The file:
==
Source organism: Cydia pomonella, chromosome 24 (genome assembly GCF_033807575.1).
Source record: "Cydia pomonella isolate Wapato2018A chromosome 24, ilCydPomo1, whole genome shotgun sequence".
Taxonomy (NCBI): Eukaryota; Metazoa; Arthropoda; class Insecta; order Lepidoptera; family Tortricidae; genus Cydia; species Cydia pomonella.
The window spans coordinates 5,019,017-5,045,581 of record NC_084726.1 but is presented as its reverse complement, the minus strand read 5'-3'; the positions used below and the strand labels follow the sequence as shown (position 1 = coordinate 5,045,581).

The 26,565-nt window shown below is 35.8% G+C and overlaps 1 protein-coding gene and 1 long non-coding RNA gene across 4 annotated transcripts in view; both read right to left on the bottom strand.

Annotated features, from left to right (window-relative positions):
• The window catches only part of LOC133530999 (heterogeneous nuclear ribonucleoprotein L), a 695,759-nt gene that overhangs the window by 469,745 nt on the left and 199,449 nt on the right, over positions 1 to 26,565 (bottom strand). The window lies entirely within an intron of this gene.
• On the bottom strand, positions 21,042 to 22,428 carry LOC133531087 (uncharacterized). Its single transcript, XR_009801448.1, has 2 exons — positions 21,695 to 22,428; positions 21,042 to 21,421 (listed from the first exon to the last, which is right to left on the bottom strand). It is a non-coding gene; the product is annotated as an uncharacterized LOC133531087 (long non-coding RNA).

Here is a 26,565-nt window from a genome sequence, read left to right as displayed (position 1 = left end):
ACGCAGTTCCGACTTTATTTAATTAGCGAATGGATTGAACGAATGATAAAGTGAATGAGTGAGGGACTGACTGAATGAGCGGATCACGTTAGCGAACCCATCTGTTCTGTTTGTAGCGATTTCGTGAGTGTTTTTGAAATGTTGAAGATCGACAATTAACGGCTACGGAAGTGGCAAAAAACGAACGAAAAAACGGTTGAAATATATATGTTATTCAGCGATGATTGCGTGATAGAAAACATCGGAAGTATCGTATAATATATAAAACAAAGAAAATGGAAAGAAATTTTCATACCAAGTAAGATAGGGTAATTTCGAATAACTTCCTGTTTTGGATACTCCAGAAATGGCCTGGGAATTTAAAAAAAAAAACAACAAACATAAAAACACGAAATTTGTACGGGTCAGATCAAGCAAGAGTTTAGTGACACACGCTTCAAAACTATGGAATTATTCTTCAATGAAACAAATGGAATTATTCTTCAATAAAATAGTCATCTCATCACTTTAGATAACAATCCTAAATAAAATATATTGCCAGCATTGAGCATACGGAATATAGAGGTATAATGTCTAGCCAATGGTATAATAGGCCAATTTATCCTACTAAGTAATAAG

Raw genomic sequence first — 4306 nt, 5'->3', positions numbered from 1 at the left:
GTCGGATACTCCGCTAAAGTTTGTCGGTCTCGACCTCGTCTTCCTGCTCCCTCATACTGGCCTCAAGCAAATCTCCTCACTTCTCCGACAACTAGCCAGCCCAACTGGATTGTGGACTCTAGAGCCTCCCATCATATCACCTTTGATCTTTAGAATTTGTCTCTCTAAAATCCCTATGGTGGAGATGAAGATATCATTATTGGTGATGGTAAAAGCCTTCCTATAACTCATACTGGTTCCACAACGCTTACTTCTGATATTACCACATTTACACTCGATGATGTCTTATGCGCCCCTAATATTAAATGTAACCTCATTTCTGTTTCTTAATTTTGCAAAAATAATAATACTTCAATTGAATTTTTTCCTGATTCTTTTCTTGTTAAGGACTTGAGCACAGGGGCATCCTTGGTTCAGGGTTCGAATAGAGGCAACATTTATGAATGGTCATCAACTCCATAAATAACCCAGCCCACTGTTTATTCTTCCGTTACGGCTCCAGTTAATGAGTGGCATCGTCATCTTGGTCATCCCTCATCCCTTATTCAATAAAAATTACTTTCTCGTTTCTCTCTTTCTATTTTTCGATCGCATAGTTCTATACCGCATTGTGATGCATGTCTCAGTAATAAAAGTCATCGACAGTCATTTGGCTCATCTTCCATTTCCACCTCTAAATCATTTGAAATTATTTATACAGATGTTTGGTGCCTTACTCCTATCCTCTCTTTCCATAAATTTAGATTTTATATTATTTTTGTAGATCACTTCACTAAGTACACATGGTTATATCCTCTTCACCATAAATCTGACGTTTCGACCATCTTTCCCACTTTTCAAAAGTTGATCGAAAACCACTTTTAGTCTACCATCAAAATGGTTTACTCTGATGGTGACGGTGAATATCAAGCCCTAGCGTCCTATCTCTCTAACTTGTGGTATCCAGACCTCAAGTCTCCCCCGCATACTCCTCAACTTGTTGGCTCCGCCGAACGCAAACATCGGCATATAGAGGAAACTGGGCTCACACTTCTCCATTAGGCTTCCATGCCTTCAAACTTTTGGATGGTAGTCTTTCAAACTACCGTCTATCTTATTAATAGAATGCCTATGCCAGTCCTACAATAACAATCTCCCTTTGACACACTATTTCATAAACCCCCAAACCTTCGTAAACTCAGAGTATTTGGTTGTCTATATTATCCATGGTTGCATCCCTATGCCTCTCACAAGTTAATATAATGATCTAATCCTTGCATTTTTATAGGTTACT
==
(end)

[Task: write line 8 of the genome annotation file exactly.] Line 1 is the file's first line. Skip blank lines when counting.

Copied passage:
• On the bottom strand, positions 21,042 to 22,428 carry LOC133531087 (uncharacterized). Its single transcript, XR_009801448.1, has 2 exons — positions 21,695 to 22,428; positions 21,042 to 21,421 (listed from the first exon to the last, which is right to left on the bottom strand). It is a non-coding gene; the product is annotated as an uncharacterized LOC133531087 (long non-coding RNA).